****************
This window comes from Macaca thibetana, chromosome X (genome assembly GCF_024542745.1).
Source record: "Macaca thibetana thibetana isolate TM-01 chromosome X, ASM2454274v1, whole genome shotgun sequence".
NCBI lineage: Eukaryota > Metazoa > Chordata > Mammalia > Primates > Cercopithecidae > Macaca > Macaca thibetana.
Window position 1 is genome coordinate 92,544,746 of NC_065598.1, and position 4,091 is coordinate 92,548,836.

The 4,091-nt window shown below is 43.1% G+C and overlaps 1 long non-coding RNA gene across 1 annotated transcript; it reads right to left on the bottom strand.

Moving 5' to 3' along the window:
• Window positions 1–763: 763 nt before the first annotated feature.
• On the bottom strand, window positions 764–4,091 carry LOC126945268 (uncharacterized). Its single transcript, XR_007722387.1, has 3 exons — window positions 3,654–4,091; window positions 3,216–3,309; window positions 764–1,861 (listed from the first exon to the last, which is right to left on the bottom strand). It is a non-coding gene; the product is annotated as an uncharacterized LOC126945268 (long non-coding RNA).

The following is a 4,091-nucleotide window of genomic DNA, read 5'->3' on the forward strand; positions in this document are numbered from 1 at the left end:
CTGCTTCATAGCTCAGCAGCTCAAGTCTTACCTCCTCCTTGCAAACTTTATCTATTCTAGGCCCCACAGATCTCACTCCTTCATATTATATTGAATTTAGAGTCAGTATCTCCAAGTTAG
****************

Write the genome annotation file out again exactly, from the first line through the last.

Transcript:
This window comes from Macaca thibetana, chromosome X (genome assembly GCF_024542745.1).
Source record: "Macaca thibetana thibetana isolate TM-01 chromosome X, ASM2454274v1, whole genome shotgun sequence".
NCBI lineage: Eukaryota > Metazoa > Chordata > Mammalia > Primates > Cercopithecidae > Macaca > Macaca thibetana.
Window position 1 is genome coordinate 92,544,746 of NC_065598.1, and position 4,091 is coordinate 92,548,836.

The 4,091-nt window shown below is 43.1% G+C and overlaps 1 long non-coding RNA gene across 1 annotated transcript; it reads right to left on the bottom strand.

Moving 5' to 3' along the window:
• Window positions 1–763: 763 nt before the first annotated feature.
• On the bottom strand, window positions 764–4,091 carry LOC126945268 (uncharacterized). Its single transcript, XR_007722387.1, has 3 exons — window positions 3,654–4,091; window positions 3,216–3,309; window positions 764–1,861 (listed from the first exon to the last, which is right to left on the bottom strand). It is a non-coding gene; the product is annotated as an uncharacterized LOC126945268 (long non-coding RNA).

The following is a 4,091-nucleotide window of genomic DNA, read 5'->3' on the forward strand; positions in this document are numbered from 1 at the left end:
CTGCTTCATAGCTCAGCAGCTCAAGTCTTACCTCCTCCTTGCAAACTTTATCTATTCTAGGCCCCACAGATCTCACTCCTTCATATTATATTGAATTTAGAGTCAGTATCTCCAAGTTAG